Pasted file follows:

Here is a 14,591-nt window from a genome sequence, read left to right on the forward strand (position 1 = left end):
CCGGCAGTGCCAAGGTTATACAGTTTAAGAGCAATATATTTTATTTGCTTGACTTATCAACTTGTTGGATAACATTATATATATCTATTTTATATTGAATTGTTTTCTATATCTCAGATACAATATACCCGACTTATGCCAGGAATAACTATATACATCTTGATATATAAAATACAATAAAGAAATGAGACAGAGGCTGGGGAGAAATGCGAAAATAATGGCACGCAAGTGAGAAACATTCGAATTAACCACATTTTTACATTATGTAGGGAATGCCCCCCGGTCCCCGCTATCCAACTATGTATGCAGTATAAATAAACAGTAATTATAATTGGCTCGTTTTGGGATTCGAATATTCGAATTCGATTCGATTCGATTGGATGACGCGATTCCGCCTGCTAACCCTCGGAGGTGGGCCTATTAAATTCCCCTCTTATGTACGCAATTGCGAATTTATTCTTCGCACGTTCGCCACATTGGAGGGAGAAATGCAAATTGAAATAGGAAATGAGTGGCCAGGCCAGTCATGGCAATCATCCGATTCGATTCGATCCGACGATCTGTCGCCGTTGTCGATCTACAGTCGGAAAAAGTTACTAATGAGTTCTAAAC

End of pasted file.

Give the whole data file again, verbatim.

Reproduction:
Here is a 14,591-nt window from a genome sequence, read left to right on the forward strand (position 1 = left end):
CCGGCAGTGCCAAGGTTATACAGTTTAAGAGCAATATATTTTATTTGCTTGACTTATCAACTTGTTGGATAACATTATATATATCTATTTTATATTGAATTGTTTTCTATATCTCAGATACAATATACCCGACTTATGCCAGGAATAACTATATACATCTTGATATATAAAATACAATAAAGAAATGAGACAGAGGCTGGGGAGAAATGCGAAAATAATGGCACGCAAGTGAGAAACATTCGAATTAACCACATTTTTACATTATGTAGGGAATGCCCCCCGGTCCCCGCTATCCAACTATGTATGCAGTATAAATAAACAGTAATTATAATTGGCTCGTTTTGGGATTCGAATATTCGAATTCGATTCGATTCGATTGGATGACGCGATTCCGCCTGCTAACCCTCGGAGGTGGGCCTATTAAATTCCCCTCTTATGTACGCAATTGCGAATTTATTCTTCGCACGTTCGCCACATTGGAGGGAGAAATGCAAATTGAAATAGGAAATGAGTGGCCAGGCCAGTCATGGCAATCATCCGATTCGATTCGATCCGACGATCTGTCGCCGTTGTCGATCTACAGTCGGAAAAAGTTACTAATGAGTTCTAAAC